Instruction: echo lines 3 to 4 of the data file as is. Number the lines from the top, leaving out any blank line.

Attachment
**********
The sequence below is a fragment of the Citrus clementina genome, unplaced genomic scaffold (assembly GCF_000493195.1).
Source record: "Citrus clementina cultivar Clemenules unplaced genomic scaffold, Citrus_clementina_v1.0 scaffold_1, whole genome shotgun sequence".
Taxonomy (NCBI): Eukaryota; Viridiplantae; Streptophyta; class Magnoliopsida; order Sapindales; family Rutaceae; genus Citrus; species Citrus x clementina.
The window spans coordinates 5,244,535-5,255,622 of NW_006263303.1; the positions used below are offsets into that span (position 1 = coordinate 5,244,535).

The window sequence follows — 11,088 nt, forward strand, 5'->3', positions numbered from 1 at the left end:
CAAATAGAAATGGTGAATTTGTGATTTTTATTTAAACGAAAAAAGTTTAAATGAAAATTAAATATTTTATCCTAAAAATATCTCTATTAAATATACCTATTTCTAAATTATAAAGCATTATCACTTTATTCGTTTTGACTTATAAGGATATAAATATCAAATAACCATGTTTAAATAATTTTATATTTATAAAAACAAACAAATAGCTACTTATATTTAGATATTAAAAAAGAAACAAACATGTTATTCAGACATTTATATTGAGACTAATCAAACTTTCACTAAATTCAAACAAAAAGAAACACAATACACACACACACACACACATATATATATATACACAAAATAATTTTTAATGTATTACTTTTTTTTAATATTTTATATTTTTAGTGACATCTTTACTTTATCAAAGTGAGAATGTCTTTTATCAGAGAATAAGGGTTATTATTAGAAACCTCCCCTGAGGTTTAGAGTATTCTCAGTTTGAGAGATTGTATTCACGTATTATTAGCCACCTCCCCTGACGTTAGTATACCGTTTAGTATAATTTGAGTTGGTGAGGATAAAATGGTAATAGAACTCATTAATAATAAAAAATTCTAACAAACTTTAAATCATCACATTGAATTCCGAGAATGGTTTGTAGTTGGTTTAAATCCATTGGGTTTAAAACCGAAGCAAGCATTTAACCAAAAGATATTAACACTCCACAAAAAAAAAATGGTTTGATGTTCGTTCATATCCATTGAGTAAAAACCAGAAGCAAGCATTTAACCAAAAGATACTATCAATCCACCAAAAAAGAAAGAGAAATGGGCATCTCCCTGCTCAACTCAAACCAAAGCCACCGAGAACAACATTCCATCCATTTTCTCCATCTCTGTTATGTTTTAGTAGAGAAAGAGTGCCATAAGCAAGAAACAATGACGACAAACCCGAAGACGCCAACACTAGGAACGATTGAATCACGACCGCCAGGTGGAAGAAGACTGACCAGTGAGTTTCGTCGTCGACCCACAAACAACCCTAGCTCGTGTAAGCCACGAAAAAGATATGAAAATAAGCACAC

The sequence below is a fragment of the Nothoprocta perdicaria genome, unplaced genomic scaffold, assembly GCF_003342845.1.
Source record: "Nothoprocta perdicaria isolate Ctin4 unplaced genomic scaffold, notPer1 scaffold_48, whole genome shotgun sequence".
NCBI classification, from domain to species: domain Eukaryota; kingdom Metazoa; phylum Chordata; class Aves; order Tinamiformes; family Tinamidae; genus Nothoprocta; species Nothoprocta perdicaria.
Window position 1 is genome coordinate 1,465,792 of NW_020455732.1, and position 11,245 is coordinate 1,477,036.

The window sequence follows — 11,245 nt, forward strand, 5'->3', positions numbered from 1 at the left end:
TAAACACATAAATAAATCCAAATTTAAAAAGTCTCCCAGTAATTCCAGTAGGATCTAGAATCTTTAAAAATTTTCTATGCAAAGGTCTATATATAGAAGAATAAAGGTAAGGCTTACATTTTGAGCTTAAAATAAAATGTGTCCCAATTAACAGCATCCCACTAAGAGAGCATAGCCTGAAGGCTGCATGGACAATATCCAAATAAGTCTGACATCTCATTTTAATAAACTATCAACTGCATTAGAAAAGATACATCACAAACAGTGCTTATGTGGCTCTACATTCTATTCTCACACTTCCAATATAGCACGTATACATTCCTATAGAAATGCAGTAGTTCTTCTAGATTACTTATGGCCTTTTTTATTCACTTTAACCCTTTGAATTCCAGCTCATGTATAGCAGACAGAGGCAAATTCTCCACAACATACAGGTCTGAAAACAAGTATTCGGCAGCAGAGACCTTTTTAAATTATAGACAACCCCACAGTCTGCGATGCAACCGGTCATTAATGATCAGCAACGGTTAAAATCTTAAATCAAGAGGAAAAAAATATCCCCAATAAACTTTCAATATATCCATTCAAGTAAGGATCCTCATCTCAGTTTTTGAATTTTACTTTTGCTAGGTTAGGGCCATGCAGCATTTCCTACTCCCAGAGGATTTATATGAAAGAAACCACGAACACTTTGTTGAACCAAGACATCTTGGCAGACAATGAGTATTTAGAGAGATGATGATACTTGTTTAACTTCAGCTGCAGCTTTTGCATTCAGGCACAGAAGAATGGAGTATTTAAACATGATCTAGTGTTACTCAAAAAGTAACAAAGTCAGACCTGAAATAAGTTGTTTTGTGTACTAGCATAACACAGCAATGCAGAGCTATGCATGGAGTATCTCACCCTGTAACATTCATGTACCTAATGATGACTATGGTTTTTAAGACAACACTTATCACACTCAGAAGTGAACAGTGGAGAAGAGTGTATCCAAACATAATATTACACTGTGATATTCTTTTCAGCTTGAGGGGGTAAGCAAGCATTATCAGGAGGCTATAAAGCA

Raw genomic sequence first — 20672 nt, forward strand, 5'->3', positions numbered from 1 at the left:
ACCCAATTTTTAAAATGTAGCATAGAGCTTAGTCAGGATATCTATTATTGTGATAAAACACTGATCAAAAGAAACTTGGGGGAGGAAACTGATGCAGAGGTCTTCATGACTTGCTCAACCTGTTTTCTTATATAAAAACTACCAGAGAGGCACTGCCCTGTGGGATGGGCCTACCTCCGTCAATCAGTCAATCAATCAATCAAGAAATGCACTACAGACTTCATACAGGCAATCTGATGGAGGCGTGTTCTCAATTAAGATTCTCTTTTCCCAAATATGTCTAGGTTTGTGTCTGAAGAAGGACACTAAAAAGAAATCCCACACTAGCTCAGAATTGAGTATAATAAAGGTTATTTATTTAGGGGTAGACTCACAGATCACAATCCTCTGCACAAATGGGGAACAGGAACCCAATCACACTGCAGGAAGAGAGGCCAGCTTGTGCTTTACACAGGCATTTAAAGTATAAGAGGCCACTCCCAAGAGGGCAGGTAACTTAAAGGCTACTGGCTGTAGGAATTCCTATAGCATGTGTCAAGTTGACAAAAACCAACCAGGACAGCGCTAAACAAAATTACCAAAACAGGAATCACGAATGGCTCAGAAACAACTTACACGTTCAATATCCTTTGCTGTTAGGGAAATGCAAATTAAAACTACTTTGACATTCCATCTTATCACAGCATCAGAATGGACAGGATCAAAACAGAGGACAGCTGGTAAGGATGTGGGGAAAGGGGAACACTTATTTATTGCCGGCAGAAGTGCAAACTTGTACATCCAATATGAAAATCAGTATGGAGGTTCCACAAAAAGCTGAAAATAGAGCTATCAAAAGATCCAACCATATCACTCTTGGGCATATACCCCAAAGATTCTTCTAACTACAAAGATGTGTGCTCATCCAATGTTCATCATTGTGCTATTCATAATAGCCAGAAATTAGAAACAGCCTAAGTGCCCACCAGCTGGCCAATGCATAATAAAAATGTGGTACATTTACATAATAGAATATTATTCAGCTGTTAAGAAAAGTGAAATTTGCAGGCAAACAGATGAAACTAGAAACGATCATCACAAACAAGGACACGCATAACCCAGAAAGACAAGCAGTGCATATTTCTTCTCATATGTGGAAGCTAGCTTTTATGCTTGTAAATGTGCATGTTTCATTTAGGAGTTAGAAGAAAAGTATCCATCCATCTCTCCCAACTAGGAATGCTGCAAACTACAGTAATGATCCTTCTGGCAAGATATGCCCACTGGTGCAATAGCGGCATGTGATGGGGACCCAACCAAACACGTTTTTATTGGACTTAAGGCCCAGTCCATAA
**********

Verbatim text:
Taxonomy (NCBI): Eukaryota; Viridiplantae; Streptophyta; class Magnoliopsida; order Sapindales; family Rutaceae; genus Citrus; species Citrus x clementina.
The window spans coordinates 5,244,535-5,255,622 of NW_006263303.1; the positions used below are offsets into that span (position 1 = coordinate 5,244,535).